Cedars-Sinai Blog

Faces of Cedars-Sinai: Dr. Maurice Garcia, Transgender Surgeon

Cedars-Sinai, Maurice Garcia, transgender surgeon, Los Angeles

Dr. Maurice Garcia

Meet Dr. Maurice Garcia!

He's dedicated his career to helping patients of all ages deal with gender dysphoria with a variety of services, including education, surgery, care for adolescents, and more.

We chatted with him to learn more about his role and his life outside Cedars-Sinai.

Q: What do you do?

Dr. Maurice Garcia: I'm the director of the Cedars-Sinai Transgender Surgery and Health Program, which offers individualized care for patients seeking transition-related care.

Q: What do you do when you're not here at work?

MG: I have two boys—7 and 12. I spend time with them playing sports and going to their games.

I also like to travel locally and explore our area. I love little road trips—and then bigger trips to Mexico and visiting family since I have family in lots of places.

Q: What would you be doing for a living if you didn't pursue your current career?

MG: I like basic science. One of the things I do with the little free time I have is medical device design—designing patents, manufacturing, developing, stuff like that. I find it really fun and interesting.

I also like teaching. I take the opportunity to teach a lot of this stuff and start programs. It's another opportunity to travel and meet people.

Q: Where did you grow up?

MG: I grew up in Hollywood, California. I'm a local. But I was born in Monterrey, Mexico.

Q: Since you're a local, what's your favorite hidden LA spot and why?

MG: I love, love, love Grand Central Market downtown! And Clifton's Cafeteria. I just love those places.

Q: What is the best advice you've ever received?

MG: Don't be afraid to ask how things work, and don't be afraid to question dogma. That leads to pursuing observations that are in opposition to dogma, and that's what leads to discovery.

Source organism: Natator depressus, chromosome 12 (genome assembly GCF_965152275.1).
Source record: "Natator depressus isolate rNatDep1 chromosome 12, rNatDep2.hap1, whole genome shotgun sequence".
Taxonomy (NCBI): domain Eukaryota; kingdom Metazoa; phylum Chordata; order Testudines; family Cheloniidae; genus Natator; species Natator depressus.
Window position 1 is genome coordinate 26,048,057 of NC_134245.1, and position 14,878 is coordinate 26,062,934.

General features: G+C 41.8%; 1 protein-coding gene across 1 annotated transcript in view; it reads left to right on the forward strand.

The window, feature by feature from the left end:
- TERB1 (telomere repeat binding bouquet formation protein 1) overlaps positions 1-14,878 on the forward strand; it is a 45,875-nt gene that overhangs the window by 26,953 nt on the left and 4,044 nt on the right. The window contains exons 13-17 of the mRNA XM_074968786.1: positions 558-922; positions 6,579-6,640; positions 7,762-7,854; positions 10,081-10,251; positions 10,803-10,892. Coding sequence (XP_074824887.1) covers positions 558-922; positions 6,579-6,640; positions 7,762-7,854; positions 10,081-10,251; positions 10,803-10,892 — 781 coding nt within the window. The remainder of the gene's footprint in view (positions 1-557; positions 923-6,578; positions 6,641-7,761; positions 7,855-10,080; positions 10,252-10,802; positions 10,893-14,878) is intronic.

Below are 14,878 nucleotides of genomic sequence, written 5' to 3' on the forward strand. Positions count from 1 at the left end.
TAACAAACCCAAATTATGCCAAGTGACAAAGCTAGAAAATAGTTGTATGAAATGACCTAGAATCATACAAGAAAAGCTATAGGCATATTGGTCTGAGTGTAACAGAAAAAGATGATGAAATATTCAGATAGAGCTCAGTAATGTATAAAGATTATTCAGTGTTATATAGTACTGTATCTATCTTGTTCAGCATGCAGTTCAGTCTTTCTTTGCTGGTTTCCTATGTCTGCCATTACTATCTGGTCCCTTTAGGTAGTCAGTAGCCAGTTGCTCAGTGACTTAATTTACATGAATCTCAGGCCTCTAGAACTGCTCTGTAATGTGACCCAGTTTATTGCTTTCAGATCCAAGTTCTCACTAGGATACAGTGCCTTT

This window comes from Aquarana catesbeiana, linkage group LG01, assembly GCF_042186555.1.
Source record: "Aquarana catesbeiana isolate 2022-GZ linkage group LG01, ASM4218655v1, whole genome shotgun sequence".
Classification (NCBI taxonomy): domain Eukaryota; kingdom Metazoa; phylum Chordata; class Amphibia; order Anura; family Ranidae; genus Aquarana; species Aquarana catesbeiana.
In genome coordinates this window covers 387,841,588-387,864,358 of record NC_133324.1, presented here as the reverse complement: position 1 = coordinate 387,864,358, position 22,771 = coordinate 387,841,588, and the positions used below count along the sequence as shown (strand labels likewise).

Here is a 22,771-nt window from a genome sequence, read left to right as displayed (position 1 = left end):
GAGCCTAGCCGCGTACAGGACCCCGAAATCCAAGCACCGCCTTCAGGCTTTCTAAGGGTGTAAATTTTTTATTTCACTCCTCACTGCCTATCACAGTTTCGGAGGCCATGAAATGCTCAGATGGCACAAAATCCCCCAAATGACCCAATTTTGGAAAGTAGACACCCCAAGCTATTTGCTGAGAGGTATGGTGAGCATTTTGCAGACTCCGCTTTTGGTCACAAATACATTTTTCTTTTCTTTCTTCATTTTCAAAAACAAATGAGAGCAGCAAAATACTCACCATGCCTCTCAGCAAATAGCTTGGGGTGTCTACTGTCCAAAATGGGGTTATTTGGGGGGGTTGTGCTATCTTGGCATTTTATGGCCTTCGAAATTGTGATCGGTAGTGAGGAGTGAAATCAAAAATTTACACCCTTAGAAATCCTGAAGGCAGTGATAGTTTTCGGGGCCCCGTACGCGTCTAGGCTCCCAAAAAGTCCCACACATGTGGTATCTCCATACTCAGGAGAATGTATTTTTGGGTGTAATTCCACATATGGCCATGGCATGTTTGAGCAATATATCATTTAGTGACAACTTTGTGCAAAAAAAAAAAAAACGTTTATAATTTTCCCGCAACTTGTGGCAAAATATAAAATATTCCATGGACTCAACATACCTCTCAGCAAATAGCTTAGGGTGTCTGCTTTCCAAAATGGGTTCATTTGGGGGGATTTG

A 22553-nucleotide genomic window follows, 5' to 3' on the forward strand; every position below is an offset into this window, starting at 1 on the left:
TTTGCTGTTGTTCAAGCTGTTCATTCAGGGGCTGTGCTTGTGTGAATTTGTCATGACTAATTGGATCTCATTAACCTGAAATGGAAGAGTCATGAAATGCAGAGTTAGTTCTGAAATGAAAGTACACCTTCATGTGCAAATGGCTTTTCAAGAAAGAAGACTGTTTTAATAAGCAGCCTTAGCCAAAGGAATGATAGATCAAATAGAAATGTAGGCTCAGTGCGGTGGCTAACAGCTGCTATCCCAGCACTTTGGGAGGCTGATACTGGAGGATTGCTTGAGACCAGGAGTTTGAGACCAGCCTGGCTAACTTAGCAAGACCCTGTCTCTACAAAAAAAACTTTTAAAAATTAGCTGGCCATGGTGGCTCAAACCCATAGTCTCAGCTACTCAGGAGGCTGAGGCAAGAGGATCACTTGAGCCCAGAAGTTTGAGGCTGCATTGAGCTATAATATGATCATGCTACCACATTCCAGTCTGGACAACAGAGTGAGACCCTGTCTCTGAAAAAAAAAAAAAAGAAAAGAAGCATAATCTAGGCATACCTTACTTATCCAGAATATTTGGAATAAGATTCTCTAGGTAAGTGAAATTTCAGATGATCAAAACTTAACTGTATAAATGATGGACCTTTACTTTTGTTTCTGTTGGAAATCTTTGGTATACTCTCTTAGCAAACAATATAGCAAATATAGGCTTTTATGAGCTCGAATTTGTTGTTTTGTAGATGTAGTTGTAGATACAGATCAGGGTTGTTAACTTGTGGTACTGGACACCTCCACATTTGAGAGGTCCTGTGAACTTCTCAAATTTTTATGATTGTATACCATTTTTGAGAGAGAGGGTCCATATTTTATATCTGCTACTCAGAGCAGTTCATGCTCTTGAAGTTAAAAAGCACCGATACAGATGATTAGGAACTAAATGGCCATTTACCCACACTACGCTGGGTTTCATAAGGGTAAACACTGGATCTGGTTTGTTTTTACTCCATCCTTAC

One of my surgery mentors told me that if you understand how things work, you can fix them—and it's only when you truly understand how they work. It's encouraged me to not stop at simple explanations for things, but to go beyond.

And more often than not, when you go a little bit further beyond, you discover new things. The most tantalizing situation of all is when you conclude that the dogma is wrong. At that point, you've contributed to science.

It's a real privilege to be able to say you've contributed to science and to medicine in some way—very few people do that in their careers. That's the goal.

Q: How do you survive LA traffic?

MG: I give in—I don't fight it!

I do some of my best thinking in the car. I find it kind of meditative. I enjoy driving and seeing the city. I love drives that take me to weird routes that I'm not used to.

Q: What is the best concert you've ever been to?

MG: Elvis Costello at the Greek Theatre in Berkeley.

Q: What's your favorite movie and why?

MG: To Kill a Mockingbird. It's one of my very favorite movies because it's about social justice, which is always evolving.

One of the things I find so satisfying about my job is that it gives me an opportunity to provide care not only to people who are normally marginalized and denied good care by the medical establishment, but groups within that group that get even worse care—like Spanish-only speakers.

I'm Mexican American and fluent in Spanish. Last year, I was asked to go to Dodger Stadium for a Pride celebration.

When I got out on the field, I was thinking about how Chavez Ravine—the place where Dodger Stadium was built—was the site of a terrible period of social justice history right here in Los Angeles.

Working-class Mexicans got chased out of there so the land could be turned into Dodger Stadium. Universal Pictures bought a lot of the houses and put them on their lots, and the town in To Kill a Mockingbird used those same houses.

When I was standing on home plate, I was thinking about the LA cultural reference and how it came full circle.